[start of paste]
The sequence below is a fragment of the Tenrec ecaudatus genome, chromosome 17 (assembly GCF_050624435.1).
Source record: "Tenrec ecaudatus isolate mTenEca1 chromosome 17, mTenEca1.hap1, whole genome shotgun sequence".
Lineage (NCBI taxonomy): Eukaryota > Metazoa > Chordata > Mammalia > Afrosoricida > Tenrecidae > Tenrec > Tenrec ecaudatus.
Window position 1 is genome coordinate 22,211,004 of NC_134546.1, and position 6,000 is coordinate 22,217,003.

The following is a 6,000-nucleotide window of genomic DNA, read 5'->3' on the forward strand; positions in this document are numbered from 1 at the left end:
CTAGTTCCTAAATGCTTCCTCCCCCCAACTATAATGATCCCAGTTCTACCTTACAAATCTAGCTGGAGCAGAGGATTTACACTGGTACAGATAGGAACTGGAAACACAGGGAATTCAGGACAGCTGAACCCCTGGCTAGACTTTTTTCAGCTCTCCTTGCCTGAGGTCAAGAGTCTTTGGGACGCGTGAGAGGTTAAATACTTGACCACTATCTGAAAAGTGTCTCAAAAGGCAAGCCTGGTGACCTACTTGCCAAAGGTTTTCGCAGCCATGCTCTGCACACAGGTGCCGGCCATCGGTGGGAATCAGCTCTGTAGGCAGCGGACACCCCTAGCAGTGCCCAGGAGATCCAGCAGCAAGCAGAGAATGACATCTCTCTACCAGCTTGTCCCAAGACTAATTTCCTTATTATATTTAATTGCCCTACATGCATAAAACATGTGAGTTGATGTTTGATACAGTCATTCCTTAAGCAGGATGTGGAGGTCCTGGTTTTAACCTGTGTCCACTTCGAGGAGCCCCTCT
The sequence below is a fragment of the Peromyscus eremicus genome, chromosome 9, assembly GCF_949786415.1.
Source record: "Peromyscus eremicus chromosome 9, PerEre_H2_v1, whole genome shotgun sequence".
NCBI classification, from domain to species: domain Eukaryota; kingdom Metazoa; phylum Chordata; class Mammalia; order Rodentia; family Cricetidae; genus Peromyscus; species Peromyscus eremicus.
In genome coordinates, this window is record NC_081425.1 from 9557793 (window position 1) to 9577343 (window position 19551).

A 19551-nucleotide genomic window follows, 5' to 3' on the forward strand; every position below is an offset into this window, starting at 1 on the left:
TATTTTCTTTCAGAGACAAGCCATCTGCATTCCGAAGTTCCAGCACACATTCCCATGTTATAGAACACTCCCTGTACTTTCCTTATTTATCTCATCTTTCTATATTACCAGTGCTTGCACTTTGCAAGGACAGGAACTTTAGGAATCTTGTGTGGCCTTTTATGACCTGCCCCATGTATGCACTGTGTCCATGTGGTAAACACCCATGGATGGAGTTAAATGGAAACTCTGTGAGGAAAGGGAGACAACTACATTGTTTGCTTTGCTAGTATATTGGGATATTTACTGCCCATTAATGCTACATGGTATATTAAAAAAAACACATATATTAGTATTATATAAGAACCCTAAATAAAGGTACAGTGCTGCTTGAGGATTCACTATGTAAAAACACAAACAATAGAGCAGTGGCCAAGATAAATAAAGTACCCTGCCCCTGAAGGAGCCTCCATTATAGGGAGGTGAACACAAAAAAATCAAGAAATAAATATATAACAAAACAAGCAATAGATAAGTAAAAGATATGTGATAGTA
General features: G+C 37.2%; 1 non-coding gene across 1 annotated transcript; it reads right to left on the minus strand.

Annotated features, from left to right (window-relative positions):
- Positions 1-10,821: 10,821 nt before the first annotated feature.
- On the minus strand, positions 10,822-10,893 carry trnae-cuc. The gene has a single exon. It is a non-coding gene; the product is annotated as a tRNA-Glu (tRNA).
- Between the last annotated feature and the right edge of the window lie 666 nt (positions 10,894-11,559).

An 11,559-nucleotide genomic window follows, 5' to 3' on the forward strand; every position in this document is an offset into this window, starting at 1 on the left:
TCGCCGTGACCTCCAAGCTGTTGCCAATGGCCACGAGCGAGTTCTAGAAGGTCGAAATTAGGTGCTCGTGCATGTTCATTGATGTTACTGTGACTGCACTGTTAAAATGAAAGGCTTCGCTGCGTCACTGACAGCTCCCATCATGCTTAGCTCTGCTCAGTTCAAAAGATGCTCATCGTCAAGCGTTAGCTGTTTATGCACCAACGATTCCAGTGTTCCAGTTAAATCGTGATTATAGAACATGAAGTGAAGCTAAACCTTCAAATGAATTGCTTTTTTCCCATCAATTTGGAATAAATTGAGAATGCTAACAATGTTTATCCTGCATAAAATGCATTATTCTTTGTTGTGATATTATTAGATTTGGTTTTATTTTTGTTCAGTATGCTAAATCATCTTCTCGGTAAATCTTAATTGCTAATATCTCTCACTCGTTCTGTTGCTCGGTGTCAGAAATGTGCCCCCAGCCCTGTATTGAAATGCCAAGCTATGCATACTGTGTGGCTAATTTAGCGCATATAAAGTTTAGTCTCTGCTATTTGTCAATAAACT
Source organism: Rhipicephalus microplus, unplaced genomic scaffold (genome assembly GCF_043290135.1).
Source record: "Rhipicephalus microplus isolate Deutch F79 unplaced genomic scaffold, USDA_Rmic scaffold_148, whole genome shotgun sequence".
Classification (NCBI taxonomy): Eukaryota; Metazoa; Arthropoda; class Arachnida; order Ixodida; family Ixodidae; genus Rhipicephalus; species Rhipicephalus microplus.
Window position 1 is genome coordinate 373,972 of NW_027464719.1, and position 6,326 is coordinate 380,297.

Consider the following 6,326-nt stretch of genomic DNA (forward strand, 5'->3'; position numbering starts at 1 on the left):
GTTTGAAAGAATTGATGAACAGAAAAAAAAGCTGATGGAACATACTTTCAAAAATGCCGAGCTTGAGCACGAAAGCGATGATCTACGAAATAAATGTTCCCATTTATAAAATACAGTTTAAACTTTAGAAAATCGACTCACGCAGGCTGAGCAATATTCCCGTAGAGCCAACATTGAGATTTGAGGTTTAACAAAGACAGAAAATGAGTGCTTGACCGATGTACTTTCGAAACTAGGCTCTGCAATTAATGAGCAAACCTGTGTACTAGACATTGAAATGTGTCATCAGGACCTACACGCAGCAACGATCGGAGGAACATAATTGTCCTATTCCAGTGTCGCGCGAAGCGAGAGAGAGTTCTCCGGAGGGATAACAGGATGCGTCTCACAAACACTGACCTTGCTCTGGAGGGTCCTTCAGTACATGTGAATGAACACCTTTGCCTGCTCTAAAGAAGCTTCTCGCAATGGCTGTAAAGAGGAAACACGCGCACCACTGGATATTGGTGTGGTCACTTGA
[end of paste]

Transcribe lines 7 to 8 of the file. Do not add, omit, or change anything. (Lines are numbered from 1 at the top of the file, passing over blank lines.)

The sequence below is a fragment of the Peromyscus eremicus genome, chromosome 9, assembly GCF_949786415.1.
Source record: "Peromyscus eremicus chromosome 9, PerEre_H2_v1, whole genome shotgun sequence".